Writer Paul Gorman explores the history of the Face magazine.
Launched by NME editor and Smash Hits creator Nick Logan in 1980, The Face became an icon of “style culture,” the benchmark for the latest trends in art, design, fashion, photography, film, and music being defined by a thriving youth culture.
The Story of The Face tracks the exciting highs and calamitous lows of the life of the magazine in two parts. Part one focuses on the rise of the magazine in the 1980s, highlighting its striking visual identity—embodied by Neville Brody’s era-defining graphic designs, Nick Knight’s dramatic fashion photography, and the “Buffalo” styling of Ray Petr— and its unflinching approach to journalism. Contributors included a host of writers who subsequently made their impact in the wider world, from Julie Burchill, Robert Elms, Tony Parsons, and James Truman to Jon Savage, Richard Benson, and Sheryl Garratt
‘I don’t know what London’s coming to – the higher the buildings, the lower the morals.’ NOËL COWARD
In the same vein as his best-selling Beautiful Idiots and Brilliant Lunatics, Rob Baker’s High Buildings, Low Morals is a captivating and enticing insight into the strange and fabulous characters who inhabited an intoxicating, glamorous and sometimes dangerous London now lost forever.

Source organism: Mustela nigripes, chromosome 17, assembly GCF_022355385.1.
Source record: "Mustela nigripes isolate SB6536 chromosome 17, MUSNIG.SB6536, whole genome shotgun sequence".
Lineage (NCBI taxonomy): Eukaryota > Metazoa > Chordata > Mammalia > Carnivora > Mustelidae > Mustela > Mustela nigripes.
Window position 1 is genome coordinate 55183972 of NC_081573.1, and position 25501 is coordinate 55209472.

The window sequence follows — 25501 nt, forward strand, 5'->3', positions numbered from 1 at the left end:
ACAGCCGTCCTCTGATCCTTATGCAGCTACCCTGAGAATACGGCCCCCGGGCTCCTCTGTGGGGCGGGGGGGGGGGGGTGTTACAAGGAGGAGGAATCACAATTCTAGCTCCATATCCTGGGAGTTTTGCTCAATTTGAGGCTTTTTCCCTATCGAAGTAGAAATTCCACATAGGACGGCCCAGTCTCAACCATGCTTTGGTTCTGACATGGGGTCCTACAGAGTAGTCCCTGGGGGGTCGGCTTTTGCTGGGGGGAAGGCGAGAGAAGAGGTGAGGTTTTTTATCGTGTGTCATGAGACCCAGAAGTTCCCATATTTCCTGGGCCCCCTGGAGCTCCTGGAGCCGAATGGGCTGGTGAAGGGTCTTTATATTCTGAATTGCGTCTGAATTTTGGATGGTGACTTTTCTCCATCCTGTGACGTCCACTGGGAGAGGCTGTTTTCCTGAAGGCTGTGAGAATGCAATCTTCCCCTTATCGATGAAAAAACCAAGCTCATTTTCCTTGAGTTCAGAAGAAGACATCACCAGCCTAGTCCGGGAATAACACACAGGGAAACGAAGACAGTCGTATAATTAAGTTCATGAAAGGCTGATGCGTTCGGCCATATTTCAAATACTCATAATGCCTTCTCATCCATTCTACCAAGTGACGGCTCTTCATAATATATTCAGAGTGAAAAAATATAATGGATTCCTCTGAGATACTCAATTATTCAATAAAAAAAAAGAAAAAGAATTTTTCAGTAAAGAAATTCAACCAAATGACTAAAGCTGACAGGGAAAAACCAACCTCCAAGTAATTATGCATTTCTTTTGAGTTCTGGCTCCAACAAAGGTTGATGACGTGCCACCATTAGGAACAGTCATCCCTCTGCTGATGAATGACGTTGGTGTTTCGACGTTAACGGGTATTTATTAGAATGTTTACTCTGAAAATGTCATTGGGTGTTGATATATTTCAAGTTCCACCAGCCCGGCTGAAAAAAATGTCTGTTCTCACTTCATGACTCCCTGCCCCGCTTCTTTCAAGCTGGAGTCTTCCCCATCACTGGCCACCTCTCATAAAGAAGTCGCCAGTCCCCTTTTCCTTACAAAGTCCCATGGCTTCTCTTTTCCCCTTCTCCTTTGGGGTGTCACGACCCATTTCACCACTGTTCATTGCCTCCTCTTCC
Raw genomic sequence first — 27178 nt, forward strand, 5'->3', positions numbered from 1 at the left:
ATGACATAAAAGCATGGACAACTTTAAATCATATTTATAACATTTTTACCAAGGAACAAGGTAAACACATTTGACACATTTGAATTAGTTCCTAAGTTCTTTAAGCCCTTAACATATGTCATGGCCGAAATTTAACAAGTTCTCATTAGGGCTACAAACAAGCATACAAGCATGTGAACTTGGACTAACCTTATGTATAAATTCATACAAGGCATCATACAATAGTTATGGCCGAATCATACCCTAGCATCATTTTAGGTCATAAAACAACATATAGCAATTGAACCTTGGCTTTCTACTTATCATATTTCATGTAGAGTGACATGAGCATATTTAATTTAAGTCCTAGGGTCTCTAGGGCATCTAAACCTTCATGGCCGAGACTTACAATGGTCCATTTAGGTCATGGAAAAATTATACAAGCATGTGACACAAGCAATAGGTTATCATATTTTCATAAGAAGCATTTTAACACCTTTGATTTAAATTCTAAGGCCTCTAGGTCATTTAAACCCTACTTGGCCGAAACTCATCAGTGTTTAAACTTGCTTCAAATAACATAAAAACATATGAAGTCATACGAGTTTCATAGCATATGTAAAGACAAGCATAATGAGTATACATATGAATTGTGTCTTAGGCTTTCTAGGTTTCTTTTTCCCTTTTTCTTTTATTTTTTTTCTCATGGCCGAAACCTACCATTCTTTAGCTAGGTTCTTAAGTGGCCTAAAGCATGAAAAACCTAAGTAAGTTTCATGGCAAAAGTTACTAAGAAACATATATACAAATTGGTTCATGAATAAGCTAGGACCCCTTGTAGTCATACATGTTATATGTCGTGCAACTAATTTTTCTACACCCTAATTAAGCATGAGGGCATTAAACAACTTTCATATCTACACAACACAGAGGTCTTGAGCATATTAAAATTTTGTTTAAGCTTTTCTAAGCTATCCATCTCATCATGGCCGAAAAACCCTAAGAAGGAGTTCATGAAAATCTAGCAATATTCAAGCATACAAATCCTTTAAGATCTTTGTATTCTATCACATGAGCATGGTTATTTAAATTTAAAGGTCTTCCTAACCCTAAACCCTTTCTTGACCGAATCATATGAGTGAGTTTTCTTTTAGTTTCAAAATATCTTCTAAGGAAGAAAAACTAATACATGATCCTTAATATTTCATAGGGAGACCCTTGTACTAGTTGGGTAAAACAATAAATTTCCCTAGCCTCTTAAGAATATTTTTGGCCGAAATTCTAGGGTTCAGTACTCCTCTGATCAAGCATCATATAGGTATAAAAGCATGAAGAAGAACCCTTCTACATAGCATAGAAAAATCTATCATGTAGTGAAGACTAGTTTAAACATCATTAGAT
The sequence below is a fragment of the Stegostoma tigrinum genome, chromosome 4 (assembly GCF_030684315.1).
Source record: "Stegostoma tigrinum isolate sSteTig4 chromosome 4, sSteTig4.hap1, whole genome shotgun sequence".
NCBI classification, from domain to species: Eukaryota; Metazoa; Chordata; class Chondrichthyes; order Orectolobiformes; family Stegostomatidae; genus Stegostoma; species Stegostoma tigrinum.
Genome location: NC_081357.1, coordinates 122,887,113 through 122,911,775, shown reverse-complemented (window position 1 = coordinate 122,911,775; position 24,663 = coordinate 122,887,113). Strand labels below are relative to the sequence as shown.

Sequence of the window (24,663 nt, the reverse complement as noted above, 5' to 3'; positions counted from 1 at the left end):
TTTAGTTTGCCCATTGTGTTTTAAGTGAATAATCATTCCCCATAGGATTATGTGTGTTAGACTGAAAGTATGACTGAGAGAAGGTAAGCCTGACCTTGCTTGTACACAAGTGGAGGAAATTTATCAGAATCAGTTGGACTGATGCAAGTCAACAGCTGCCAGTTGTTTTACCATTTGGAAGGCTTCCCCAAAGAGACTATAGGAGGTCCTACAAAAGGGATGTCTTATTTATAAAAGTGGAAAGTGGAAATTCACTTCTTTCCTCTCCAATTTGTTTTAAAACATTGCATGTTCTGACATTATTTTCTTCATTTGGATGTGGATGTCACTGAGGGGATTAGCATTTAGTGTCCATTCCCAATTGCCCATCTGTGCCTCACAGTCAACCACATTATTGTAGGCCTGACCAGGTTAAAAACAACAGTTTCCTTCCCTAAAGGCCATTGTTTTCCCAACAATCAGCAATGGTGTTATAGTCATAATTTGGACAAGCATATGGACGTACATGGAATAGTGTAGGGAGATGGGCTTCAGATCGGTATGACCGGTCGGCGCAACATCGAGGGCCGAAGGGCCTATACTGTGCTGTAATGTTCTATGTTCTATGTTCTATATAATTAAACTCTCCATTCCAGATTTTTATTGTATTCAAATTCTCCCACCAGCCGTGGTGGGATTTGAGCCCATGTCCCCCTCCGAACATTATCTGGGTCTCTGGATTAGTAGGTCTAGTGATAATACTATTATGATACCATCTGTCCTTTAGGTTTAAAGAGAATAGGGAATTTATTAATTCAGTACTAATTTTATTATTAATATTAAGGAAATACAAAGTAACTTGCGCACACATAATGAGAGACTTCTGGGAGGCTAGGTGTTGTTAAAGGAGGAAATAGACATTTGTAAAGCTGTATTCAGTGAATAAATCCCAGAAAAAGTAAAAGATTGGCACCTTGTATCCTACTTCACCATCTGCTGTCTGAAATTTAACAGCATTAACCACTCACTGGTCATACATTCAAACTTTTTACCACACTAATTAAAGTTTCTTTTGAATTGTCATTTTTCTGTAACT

Coward himself appears now and then amongst the tales of West End showgirls, gangsters, dubious politicians, Soho porn-barons and beautiful Mayfair actresses and debutantes addicted to excess. Baker unearths the connection between the sexually voracious Duchess of Argyll, her headless polaroids and Mussolini; the sad death of Billie Carleton amongst the opium orgies and cocaine parties during the aftermath of the First World War; the hidden truth of the charming bisexual Lord Boothby and his friend Ronnie Kray; the scandal of the electrifying Tallulah Bankhead and the Eton schoolboys; the hilarious OZ trial, John Lennon and the downfall of the ‘Dirty Squad’; the link between U-boat 35, James Bond and the IRA Balcombe Street Gang; Soho, Italian fascists and the rise and fall of Jessie Matthews; and Graham Greene’s wartime search for food and love amongst shattered shards of glass during one extraordinary night of the Blitz.
From the giddy heights of New Labour’s landslide victory in 1997 to the shock result of the 2017 snap election, these are the frank and funny memoirs of one bewildered Labour activist who tried to carry on as usual long after politics had stopped making sense.